Personal Service: Marketing and Public Relations Secret Weapon

For all the chatter about branding, reaching out, building relationships and making connections, I wonder how much of it really cuts through and matters to the paying customer.

Service and the X Factor

If two businesses are selling the same thing for comparable prices, what’s the difference maker?  That little something extra: an unexpected gift or special touch, Lagniappe we from Louisiana call it.

  • I don’t do fast food that often, but Chick-Fil-A (and their evil Chicken Minis) has always been one of my favorites. Chick-Fil-A may not have a dollar value menu like other fast food chains; it’s the employees that make an impression. Everyone is polite, well spoken, friendly and professional about doing their jobs.Just because it’s fast food, does not mean they cannot go above and beyond. During their Labor Day promotion last year, the service was fast, and then some: our food was delivered to our table, no waiting.

When Service gets Personal

What will make someone drive an extra five miles out of their way in Atlanta traffic (See also: the 6th circle of Hell) to go to one business vs. another? Quality, service and price certainly play their parts, but it’s the X factor.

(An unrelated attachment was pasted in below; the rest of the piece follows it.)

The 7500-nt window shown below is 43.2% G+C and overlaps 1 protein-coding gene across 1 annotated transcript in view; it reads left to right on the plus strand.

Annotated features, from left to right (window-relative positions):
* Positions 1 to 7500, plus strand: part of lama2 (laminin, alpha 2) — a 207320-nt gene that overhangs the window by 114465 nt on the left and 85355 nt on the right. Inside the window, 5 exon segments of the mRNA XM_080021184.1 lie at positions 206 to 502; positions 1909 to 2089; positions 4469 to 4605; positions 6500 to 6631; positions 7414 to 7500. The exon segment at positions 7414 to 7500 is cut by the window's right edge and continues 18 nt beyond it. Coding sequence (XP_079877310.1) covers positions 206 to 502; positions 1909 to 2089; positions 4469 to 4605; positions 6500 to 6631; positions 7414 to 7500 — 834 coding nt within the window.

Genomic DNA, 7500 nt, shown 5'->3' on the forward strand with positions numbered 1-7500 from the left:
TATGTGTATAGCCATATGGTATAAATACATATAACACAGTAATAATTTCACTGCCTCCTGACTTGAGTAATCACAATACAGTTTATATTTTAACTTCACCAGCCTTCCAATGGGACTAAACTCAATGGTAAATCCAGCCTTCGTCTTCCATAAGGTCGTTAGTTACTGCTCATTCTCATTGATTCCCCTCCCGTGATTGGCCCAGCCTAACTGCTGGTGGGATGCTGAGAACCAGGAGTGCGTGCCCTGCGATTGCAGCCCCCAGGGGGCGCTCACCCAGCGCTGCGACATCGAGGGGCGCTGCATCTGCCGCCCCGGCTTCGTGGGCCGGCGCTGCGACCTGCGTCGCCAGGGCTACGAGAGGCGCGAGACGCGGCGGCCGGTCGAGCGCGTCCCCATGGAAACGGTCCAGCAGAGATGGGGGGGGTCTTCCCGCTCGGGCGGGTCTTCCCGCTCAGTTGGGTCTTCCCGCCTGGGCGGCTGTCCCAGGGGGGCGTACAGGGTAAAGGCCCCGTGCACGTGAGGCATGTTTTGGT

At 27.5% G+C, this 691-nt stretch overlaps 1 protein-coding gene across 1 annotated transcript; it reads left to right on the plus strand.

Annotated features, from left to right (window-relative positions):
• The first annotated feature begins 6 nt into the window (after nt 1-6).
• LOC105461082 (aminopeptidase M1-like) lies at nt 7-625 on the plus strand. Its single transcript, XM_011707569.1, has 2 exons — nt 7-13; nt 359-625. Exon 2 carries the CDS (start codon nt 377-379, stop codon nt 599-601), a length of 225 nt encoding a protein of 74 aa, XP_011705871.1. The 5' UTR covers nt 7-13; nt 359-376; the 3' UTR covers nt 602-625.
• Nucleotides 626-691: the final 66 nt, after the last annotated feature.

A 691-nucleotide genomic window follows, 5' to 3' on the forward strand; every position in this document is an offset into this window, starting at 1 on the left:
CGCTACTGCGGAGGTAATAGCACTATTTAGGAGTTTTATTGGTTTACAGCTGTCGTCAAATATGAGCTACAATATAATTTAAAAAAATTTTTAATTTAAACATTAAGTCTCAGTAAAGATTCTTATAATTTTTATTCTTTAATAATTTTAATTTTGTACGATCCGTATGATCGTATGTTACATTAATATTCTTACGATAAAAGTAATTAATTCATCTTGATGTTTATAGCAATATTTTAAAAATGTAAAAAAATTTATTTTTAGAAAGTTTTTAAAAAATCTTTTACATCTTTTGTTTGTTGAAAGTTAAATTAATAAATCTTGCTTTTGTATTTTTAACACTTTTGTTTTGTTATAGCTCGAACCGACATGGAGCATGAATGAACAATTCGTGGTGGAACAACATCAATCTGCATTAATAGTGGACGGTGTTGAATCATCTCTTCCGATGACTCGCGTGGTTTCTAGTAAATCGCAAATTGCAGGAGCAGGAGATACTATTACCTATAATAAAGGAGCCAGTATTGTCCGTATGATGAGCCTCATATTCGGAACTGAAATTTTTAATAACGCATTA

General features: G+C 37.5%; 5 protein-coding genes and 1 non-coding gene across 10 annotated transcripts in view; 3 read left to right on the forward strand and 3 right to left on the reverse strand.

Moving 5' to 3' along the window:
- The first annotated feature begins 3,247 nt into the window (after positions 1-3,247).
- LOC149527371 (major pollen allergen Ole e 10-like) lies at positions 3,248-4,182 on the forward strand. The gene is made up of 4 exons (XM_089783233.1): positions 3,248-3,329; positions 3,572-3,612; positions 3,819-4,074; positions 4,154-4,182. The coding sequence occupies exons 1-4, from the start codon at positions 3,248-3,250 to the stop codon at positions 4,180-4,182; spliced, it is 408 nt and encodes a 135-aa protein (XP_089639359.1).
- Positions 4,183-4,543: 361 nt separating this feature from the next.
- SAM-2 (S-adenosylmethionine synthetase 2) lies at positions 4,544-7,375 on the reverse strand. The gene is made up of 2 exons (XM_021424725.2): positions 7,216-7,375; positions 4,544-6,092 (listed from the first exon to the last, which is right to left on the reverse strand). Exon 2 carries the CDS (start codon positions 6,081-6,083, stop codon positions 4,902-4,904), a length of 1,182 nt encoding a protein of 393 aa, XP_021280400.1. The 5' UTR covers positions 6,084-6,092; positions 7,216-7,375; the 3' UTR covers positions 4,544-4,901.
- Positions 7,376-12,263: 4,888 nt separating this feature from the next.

I shop two wine stores in the Smyrna Vinings area of Atlanta. Wine-RedWhite

  • Smyrna World of Beverage. Large, varied selection with competitive pricing and solid service from owner Jay Wang.
    He makes great recommendations for affordable, second-label wines and new varietals.  More than that, Jay really likes and knows wine, and makes an effort to remember my face and my tastes when I visit.It’s a great shop just up the street, next to my local Publix and so convenient.
  • The Wine Cellars. Limited but impressive niche selection, focusing on quality wines at reasonable prices, and outstanding personal service. Owner Renee Rowe offers free wine tastings some days to give her customers a chance to try before they buy.Going a step further, Renee is developing relationships beyond the store. The other day she emailed me to let me know a couple of my favorite labels were back in stock. A simple example of personal service that will get me in my car, making more trips to see her…and spending more money in her store.

For small businesses in a harsh reality of price squeezes from big chains and competition from the Internet, the little things–the personal touch with a quick, easy and free email–make the biggest difference.

What’s your favorite example of personal service that keeps you going back for more?

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